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Quantification of yield loss caused by Triticum mosaic virus and Wheat streak mosaic virus in winter wheat under field conditions
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Triticum mosaic virus (TriMV) and Wheat streak mosaic virus (WSMV) infect winter wheat in the Great Plains region of the United States. The two viruses are transmitted by wheat curl mites, which also transmit High Plains virus. In a field study conducted in 2011 and 2012, winter wheat cultivars Millennium (WSMV-susceptible) and Mace (WSMV-resistant) were mechanically inoculated with TriMV, WSMV, TriMV+WSMV, or sterile water at the two-leaf growth stage. Cholorophyll meter (soil plant analysis development [SPAD] readings, area under the SPAD progress curve (AUSPC), grain yield (= yield), yield components (spikes/m2, kernels/spike, 1000-kernel weight), and aerial dry matter were determined. In cv. Millennium, all measured variables were significantly reduced by single or double virus infections, with the greatest reductions occurring in the double-infection treatment. Among the yield components, the greatest reductions occurred in spikes/m2. In cv. Mace, only AUSPC was significantly reduced by the TriMV+WSMV treatment in 2012. There was a significant (P = 0.05), negative linear relationship between SPAD readings and day of year in all inoculation treatments in cv. Millennium and in the TriMV+WSMV treatment in cv. Mace. There were significant (P = 0.05), positive linear relationships between yield and SPAD readings and between yield and aerial dry matter in cv. Millennium but not in cv. Mace. The results from this study indicate that under field conditions, (i) cv. Mace, a WSMV-resistant cultivar, is also resistant to TriMV and (ii) double infection of winter wheat by TriMV and WSMV exacerbates symptom expression and yield loss in a susceptible cultivar.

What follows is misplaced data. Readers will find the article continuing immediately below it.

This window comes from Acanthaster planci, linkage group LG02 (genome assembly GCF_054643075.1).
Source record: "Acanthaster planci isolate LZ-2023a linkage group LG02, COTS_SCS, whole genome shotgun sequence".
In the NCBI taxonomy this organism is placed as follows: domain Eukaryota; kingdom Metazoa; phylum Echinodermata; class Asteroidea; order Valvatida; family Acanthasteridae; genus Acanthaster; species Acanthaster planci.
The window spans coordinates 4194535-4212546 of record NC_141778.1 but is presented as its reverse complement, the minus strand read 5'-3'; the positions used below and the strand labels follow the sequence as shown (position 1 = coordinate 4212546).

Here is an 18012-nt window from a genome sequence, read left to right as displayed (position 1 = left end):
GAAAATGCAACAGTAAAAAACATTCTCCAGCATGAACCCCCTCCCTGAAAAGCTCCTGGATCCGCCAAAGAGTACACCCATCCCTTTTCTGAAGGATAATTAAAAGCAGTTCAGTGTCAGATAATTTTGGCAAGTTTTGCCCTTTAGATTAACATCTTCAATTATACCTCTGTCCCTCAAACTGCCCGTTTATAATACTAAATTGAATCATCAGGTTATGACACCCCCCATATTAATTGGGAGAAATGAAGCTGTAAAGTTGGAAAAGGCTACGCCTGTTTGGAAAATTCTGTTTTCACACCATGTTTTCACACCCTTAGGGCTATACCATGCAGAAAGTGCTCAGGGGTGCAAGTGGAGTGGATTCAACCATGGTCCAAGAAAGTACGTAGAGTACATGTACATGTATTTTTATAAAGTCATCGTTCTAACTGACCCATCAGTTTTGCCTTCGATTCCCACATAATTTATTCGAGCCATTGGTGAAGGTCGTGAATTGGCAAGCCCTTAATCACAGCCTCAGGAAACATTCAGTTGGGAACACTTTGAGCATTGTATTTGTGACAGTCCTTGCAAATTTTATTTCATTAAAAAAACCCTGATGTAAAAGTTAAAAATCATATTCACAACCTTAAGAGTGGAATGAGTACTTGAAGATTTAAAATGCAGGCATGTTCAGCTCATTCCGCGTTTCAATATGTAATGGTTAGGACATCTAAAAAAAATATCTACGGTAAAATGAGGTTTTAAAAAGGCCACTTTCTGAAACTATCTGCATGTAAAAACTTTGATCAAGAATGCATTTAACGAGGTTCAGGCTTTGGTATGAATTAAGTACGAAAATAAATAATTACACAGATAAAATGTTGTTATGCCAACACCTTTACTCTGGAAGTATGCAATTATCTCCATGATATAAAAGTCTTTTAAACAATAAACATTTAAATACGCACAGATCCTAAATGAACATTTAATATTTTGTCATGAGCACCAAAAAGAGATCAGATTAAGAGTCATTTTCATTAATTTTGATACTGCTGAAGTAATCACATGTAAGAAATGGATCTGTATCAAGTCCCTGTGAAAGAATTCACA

S. N. Wegulo
G. L. Hein
R. A. Graybosch
P. S. Baenziger
USDA Scientist Submission
Plant disease 2014 Jan. v.98 no.1
Journal Articles, USDA Authors, Peer-Reviewed
Works produced by employees of the U.S. Government as part of their official duties are not copyrighted within the U.S. The content of this document is not copyrighted.
Agricultural Research Service
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